The principles of phonological structure have long been determined. Elements are grouped by phonetic value and distribution. In this way the [t] of stand is grouped with the [t] of tan, even though the latter is aspirated while the former is not; the (shared) functional sound, or "phoneme," is labelled /t/. Similarly, the [ts] of the Japanese word for one, hitotsu, is grouped with the [t] before [o] because [ts] stands only before [u] while [t] stands before [e a o]; both are variants ("allophones") of the phoneme /t/, in contrast with the different phonetic elements indicated between brackets such as Japanese [ts].
In current historical grammars, the phonological elements proposed are usually phonemes. Brugmann on the other hand proposed some phonetic elements for Proto-Indo-European; for example, on the assumption that some occurrences of Proto-Indo-European s were voiced, he included z as well as s in his system (1897:72). These and his other phonetic elements, like þ and ð, are no longer accepted as distinct phonemes in Proto-Indo-European.
Two subsets of phonemes are proposed for a language: the consonants and vowels are referred to as segmental; pitch and stress are referred to as supra-segmental. While modern English, German and so on have a stress system, the accentual system of early Proto-Germanic was based on pitch, as is that of the Chinese languages today.
Two systems are subsumed by syntactic structure: the morphological system and the system of sentences. The morphological system deals with the inflection and derivation of words. In traditional grammars the inflectional sub-system enjoys by far the most extensive presentation, and so-called exceptions are treated in detail. In this grammar, only the major inflections are presented (chapter 3); occasional forms that may be variations of individual items are assumed to be treated in dictionaries, including etymological dictionaries. The derivational elements are presented similarly (chapter 4).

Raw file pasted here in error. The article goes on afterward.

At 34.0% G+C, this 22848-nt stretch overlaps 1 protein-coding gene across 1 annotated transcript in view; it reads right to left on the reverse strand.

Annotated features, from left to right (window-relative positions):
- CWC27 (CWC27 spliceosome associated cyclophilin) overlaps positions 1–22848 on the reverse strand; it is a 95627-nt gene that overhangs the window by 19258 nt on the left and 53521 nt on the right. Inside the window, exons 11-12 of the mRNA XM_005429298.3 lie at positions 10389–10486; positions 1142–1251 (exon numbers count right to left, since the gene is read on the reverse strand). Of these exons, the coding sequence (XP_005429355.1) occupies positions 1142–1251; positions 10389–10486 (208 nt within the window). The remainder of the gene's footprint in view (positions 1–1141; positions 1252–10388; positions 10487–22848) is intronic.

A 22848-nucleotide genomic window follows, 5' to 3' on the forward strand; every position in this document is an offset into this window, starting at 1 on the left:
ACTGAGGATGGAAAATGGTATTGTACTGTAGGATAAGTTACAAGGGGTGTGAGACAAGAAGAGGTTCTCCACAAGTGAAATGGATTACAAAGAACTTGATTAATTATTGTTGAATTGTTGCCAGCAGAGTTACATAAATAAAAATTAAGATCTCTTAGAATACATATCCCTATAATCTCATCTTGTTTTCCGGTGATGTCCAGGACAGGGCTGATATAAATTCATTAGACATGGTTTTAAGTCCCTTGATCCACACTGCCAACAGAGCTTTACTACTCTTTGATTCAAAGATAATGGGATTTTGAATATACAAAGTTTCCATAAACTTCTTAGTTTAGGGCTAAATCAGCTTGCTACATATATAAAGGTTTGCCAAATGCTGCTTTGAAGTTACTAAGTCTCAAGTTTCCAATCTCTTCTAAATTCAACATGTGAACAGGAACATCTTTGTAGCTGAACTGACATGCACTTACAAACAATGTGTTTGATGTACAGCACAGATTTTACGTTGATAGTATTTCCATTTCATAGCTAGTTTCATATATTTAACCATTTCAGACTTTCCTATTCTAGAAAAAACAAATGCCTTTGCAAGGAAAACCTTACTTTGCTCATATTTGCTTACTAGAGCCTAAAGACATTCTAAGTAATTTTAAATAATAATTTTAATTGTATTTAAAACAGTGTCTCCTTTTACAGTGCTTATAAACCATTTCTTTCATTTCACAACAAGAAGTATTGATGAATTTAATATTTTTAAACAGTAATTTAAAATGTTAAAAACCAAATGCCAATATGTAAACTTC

The system of sentences deals with the structure of the sentence and its elements. These are presented (chapter 5) in accordance with the principles discussed in section 1.4 above. The earliest data in the dialects indicate that Proto-Germanic was an OV language; sentences as well as the morphological systems include residues of Indo-European Active structure. The treatment of such elements is critical for understanding the relation of Germanic to the other Indo-European languages, and for understanding its relation to Proto-Indo-European.
The semantic structure of a language is least often viewed as a system. Groups of elements are recognized, such as kinship terms, but for the most part the vocabulary is divided into general groups such as terms for nature, for foods, for the household, and so on; in this way vocabulary reflects the culture and the social structure of the speakers, supplementing the information obtained from texts, from archeological findings, and to some extent from genealogical findings.